Video Above: China-Taiwan War
China’s Naval modernization continues to command large amounts of worldwide attention, given the country’s rapid progress building its own indigenous fleet of aircraft carriers and new classes of amphibious assault ships, destroyers and fast-attack vessels.
The PLA Navy already makes headlines for being larger than the US Navy, efforts fortified by its often discussed domestic industrial capacity for shipbuilding.
At the same time, China’s ambitious modernization campaign not only includes the addition of new platforms but also weapons systems and upgrades to existing platforms. For instance, the Chinese-government backed newspapers are talking about ongoing weapons and technology upgrades to its Soviet-built Sovremenny-class destroyers, one of the last imported platforms by the PLA Navy.
Modernization efforts of its Fuzhou, the second Sovremenny-class destroyer, now has 32-unit vertical launch missile systems for the HHQ-16 air defense missiles, the Chinese-backed Global Times newspapers said.
The paper says the ship is also being armed with eight YJ-12 supersonic anti-ship missiles that replaced the original eight P-270 anti-ship missiles.
Recommended for You
“The HHQ-16 is a type of mid-to-close-range air defense missile that can establish a dense anti-aircraft and anti-missile umbrella, and the YJ-12 can provide stronger long-range anti-ship firepower, Wei said, noting that with the modernization, the Sovremenny-class destroyer has become comprehensively stronger in both defensive and offensive capabilities,” the paper says.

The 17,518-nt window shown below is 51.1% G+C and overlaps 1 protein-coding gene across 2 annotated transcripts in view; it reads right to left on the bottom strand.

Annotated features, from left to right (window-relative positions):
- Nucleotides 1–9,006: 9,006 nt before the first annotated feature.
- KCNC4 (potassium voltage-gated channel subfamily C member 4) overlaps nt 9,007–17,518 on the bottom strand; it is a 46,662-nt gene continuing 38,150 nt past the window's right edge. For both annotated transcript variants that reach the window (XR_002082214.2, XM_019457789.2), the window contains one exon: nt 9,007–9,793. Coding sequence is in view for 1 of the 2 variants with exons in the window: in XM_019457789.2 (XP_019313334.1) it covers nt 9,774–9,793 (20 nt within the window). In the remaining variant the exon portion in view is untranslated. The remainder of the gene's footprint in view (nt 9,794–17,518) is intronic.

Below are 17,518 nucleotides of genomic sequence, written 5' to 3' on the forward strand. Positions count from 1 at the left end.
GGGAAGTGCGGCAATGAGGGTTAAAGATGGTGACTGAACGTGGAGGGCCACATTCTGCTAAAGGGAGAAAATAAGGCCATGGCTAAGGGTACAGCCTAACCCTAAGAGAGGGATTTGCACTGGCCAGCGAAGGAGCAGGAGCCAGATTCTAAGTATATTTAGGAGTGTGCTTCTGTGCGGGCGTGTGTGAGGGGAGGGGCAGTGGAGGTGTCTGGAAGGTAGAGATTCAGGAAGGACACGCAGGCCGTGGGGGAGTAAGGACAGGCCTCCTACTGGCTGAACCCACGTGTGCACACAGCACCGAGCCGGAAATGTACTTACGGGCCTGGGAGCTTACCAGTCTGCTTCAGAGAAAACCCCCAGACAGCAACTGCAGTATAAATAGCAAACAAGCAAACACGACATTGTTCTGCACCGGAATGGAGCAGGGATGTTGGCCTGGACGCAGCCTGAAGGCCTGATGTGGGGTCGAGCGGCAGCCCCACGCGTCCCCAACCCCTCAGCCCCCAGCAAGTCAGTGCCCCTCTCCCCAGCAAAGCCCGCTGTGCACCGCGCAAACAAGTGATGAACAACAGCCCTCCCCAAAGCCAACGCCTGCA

Additional upgrades include electronic warfare suites, new computing and radar technologies. However, there is likely only so much an older warship of this kind can be upgraded.
Nonetheless, continued platform and weapons upgrades are likely to concern the Pentagon, as explained to me in an interesting interview last year with Rep. Rob Wittman (R-Va), a House Armed Services’ Committee member who supports a 500-ship fleet. Wittman explained that while there continues to be concern about the sheer “quantity” or size of the Chinese Navy, Wittman told me “they have quality now too.”
Video Above: Is Aggressive U.S. Deterrence Powerful Enough to Stop China from Invading Taiwan?
Sure enough, the US is upgrading even its older DDG 51 Arleigh Burke-class Flight IIA Destroyers.
The largest area of potential concern for the Pentagon, arguably, might reside in the Chinese paper’s description of a new generation of command and control technologies.
Should the larger Chinese Navy operate with any kind of a US Navy-like ability to network disaggregated maritime warfare formations? Should the Chinese Navy operate with dispersed, yet interconnected, multi-domain targeting ability, they might be positioned to present more serious threats to the US and its allies.
Kris Osborn is the defense editor for the National Interest and President of Warrior Maven - the Center for Military Modernization. Osborn previously served at the Pentagon as a Highly Qualified Expert with the Office of the Assistant Secretary of the Army—Acquisition, Logistics & Technology. Osborn has also worked as an anchor and on-air military specialist at national TV networks. He has appeared as a guest military expert on Fox News, MSNBC, The Military Channel, and The History Channel. He also has a Masters Degree in Comparative Literature from Columbia University.